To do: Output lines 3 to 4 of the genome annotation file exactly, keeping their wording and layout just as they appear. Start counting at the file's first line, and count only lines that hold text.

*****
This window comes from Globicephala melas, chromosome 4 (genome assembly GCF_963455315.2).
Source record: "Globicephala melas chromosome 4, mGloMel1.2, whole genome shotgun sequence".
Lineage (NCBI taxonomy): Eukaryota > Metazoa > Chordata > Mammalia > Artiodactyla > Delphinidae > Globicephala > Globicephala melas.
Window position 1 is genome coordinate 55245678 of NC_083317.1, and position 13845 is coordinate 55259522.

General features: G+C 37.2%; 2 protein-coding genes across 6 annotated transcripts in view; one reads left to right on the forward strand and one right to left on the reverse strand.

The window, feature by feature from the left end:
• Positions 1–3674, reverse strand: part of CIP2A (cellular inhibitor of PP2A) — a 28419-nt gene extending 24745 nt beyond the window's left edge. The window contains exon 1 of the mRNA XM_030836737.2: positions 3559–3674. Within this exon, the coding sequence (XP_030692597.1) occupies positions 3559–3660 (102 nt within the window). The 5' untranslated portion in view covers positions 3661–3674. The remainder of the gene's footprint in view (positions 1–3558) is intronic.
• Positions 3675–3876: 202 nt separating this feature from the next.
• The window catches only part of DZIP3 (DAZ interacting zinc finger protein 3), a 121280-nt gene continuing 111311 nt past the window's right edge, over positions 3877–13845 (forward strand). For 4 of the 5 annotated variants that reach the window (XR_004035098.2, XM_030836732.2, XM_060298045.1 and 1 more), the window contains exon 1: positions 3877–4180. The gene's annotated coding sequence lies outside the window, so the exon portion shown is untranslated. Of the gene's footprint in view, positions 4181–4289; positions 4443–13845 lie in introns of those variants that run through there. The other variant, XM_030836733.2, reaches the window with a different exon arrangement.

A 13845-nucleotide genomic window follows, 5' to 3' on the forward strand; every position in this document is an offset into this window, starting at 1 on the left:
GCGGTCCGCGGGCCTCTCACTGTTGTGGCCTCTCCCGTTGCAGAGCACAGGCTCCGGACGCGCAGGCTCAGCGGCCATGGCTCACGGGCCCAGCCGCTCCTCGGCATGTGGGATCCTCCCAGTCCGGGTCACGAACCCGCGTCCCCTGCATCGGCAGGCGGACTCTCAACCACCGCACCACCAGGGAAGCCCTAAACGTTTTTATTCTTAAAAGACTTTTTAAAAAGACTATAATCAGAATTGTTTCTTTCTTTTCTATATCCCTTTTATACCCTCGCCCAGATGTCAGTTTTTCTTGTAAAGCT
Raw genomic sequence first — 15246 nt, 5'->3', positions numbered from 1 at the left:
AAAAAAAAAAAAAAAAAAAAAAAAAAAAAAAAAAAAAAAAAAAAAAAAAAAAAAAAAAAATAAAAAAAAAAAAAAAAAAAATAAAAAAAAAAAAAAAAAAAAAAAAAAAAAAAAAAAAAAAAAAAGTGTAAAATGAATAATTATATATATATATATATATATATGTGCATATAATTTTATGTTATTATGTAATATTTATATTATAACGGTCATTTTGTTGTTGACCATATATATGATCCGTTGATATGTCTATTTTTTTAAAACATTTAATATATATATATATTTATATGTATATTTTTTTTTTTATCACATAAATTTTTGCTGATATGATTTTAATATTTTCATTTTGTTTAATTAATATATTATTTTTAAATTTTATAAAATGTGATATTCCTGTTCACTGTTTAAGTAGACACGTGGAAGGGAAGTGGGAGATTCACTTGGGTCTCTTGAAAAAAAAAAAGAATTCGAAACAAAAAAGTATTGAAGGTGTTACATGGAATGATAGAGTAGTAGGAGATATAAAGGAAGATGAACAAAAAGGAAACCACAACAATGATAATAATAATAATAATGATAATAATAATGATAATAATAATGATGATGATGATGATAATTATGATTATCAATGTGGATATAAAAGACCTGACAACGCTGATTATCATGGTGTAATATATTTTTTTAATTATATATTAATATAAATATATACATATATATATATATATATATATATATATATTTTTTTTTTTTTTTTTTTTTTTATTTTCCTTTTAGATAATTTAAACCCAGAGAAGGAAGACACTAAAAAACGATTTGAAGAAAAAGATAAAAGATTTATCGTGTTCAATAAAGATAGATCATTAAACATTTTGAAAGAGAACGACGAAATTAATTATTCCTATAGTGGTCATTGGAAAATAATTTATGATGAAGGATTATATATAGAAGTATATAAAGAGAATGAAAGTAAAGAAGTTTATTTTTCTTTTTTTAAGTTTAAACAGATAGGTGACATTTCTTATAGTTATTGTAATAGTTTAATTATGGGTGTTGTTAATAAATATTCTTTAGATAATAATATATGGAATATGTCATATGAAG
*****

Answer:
Lineage (NCBI taxonomy): Eukaryota > Metazoa > Chordata > Mammalia > Artiodactyla > Delphinidae > Globicephala > Globicephala melas.
Window position 1 is genome coordinate 55245678 of NC_083317.1, and position 13845 is coordinate 55259522.